New Italian Revenue Stream Opens For Lufthansa Technik

Lufthansa acquired a 41% stake in ITA Airways last month.

Credit: James Pozzi/Aviation Week

Lufthansa has said that its acquisition of a minority stake in Italian flag carrier ITA will present “attractive opportunities” for Lufthansa Technik.

Management added that Lufthansa Technik would be ITA’s preferred vendor for its full portfolio of MRO services.

One reason for this is that ITA did not inherit most of Alitalia’s maintenance business in order to ensure what the European Commission termed “economic discontinuity” between the two airlines and, as a result, not leave ITA liable to repay any of Alitalia’s illegal state aid.

What impact this has on the business of Alitalia Maintenance, which was acquired by Italian MRO provider Atitech in 2022, remains to be seen.

Lufthansa will pay €350 million ($374 million) for a 41% stake in ITA, and has agreed to a mechanism whereby it may acquire the Italian airline in full in the “medium term.”

Certainly, ITA’s all-Airbus fleet of 66 aircraft puts it squarely within Lufthansa Technik’s capability list, while further opportunities for maintenance should accrue as ITA builds toward Lufthansa’s goal of 94 aircraft by 2027.

This should make Lufthansa Technik an even more attractive target for potential investors. This week Reuters reported, citing sources, that bidders for a minority stake in the MRO company had narrowed to private equity firms Advent International and Bain Capital.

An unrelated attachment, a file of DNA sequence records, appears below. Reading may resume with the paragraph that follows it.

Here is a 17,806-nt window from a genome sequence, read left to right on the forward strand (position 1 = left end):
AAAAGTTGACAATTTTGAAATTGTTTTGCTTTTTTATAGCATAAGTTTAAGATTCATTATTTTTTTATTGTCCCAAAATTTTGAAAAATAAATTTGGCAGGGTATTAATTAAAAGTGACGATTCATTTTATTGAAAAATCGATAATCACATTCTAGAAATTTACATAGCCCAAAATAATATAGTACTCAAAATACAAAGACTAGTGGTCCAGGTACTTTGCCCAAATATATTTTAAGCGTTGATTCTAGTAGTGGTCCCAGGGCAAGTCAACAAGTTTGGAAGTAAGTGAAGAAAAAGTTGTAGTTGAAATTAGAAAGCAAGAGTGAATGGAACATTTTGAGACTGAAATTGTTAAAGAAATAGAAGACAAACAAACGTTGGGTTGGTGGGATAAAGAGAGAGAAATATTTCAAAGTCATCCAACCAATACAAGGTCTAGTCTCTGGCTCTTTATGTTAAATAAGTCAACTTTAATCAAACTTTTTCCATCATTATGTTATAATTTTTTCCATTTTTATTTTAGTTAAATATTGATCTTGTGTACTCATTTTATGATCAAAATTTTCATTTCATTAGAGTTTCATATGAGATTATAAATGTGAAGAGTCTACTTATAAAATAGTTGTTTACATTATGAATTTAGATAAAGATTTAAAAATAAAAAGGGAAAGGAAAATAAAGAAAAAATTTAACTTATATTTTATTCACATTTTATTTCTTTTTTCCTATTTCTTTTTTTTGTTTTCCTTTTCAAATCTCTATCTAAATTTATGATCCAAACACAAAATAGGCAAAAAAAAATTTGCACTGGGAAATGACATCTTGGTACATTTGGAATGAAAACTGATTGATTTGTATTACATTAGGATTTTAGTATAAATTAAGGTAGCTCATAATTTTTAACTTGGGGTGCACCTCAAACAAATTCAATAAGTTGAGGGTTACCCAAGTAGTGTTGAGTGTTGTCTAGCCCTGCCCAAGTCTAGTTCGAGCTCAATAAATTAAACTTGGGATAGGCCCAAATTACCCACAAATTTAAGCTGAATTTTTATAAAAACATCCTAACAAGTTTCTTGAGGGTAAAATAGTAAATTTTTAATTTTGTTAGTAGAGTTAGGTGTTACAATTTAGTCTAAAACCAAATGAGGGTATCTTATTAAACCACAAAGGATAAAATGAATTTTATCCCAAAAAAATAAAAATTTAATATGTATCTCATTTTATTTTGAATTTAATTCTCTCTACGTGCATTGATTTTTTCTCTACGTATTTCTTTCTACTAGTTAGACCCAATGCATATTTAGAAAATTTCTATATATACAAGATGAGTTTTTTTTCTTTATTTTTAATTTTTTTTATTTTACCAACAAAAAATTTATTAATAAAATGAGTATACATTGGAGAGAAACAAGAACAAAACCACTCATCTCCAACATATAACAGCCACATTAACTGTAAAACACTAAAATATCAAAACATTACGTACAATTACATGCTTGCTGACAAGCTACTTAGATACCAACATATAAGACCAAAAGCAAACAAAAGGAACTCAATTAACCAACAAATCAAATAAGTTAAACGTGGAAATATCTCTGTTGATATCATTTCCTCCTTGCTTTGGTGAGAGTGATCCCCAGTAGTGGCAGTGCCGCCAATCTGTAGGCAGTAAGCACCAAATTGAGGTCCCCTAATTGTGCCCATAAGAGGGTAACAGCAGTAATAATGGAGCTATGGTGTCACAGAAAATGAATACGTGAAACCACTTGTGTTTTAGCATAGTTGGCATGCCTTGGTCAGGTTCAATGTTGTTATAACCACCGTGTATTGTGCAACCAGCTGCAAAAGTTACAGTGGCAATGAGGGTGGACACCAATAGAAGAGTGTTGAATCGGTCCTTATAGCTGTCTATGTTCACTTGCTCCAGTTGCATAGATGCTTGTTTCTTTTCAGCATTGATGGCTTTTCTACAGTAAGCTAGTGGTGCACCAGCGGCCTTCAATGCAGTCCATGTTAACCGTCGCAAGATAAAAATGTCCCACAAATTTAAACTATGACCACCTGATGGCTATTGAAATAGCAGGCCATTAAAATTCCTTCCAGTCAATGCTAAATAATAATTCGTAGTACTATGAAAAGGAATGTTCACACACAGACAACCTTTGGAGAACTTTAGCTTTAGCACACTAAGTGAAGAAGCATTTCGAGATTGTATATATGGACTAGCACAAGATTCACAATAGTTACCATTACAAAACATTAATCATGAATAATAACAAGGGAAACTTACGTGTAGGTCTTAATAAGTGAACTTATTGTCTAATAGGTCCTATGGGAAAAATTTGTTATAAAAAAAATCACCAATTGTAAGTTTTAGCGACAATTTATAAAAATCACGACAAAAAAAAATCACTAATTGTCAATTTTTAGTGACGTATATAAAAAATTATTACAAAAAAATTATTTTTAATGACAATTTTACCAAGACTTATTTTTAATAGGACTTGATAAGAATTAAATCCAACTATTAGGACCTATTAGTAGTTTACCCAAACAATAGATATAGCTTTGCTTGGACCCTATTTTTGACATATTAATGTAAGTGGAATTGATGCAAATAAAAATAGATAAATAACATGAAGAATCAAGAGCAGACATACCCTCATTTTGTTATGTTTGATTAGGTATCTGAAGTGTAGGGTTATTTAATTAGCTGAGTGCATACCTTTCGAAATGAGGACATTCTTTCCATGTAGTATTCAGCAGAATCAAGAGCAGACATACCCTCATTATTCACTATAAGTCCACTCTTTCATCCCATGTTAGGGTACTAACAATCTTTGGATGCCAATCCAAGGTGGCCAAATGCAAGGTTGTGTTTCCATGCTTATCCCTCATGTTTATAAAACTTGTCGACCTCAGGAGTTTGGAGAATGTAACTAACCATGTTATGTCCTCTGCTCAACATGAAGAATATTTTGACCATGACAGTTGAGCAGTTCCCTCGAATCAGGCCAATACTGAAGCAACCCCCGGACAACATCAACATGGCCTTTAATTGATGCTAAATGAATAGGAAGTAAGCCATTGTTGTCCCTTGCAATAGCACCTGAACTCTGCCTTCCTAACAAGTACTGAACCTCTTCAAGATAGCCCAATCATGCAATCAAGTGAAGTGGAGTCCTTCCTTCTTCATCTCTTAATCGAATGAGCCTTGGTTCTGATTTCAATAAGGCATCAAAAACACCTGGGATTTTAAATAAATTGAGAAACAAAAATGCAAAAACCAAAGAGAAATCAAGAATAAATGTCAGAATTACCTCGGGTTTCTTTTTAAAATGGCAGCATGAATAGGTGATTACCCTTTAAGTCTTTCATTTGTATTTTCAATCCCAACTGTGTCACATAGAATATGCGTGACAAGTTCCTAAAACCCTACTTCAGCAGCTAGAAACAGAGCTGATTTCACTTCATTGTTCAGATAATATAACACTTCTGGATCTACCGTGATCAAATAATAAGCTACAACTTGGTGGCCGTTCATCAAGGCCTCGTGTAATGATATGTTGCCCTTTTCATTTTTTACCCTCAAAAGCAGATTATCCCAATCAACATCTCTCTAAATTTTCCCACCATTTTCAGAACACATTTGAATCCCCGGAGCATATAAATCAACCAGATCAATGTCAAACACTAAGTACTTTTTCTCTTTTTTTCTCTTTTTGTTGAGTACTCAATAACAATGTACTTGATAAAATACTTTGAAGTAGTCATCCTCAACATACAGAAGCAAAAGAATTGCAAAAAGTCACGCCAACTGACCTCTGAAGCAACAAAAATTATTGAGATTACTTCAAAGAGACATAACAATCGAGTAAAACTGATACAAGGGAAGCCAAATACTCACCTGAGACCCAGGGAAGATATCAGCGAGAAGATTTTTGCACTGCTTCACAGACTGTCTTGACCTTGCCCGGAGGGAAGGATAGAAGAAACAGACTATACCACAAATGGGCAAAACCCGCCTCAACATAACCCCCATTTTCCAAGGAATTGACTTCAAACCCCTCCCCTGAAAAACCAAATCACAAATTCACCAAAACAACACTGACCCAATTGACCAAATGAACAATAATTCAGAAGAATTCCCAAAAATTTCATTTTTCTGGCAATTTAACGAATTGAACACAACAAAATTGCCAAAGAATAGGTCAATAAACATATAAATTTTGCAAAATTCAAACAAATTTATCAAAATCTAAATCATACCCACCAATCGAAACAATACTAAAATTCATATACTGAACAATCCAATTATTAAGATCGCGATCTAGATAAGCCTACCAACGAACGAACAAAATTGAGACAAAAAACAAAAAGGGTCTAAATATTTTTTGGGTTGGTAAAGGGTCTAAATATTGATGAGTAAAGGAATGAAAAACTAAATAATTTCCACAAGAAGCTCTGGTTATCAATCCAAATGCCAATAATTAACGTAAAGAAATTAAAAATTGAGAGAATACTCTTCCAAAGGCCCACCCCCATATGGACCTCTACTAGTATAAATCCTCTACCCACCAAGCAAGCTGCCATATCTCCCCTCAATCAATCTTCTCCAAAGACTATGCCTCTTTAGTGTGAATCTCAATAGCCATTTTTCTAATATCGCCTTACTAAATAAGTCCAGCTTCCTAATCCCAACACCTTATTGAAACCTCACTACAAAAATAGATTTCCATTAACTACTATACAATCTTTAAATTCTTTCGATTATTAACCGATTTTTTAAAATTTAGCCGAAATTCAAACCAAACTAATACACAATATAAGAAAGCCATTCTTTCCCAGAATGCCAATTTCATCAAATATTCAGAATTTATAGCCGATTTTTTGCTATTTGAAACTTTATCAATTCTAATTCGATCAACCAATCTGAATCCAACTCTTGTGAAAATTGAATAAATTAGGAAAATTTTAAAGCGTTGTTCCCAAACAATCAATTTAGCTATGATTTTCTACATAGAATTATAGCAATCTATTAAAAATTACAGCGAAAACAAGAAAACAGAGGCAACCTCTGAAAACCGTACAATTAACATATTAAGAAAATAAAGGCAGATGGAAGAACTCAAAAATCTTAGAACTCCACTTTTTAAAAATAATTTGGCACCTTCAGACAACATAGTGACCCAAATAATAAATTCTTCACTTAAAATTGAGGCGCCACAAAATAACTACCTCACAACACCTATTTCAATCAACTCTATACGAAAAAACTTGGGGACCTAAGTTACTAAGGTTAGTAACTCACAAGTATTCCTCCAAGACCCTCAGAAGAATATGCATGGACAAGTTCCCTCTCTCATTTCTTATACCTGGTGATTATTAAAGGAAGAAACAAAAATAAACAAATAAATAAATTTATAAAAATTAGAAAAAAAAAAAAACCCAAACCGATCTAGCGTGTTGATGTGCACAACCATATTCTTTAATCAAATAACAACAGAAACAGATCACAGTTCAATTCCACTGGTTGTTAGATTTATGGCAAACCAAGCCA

The newswire also reported that the partial sale process would enter its second phase in mid-June.

In 2021, a consortium led by Bain Capital Private Equity agreed to pay Rolls-Royce roughly $2 billion for 100% of Spanish engine component manufacturer ITP. Bain also owns Virgin Australia, and is now considering an IPO for the Australian carrier.

Another private firm, Apollo Global Management, is investing up to $1 billion in Air France-KLM via the airline’s aftermarket operations.

Earlier this year the airline group entered exclusive negotiations with Apollo for the latter to invest €500 million into a dedicated operating affiliate of Air France that owns spare components.

This financing would be non-dilutive, structured through a quasi-equity financing instrument, similar to the one raised by Air France on a pool of spare engines in July 2022.

In that transaction, Apollo-managed funds subscribed to €500 million of perpetual bonds issued by an ad hoc operating affiliate of Air France-KLM that owns spare engines.

James Pozzi

As Aviation Week's MRO Editor EMEA, James Pozzi covers the latest industry news from the European region and beyond. He also writes in-depth features on the commercial aftermarket for Inside MRO.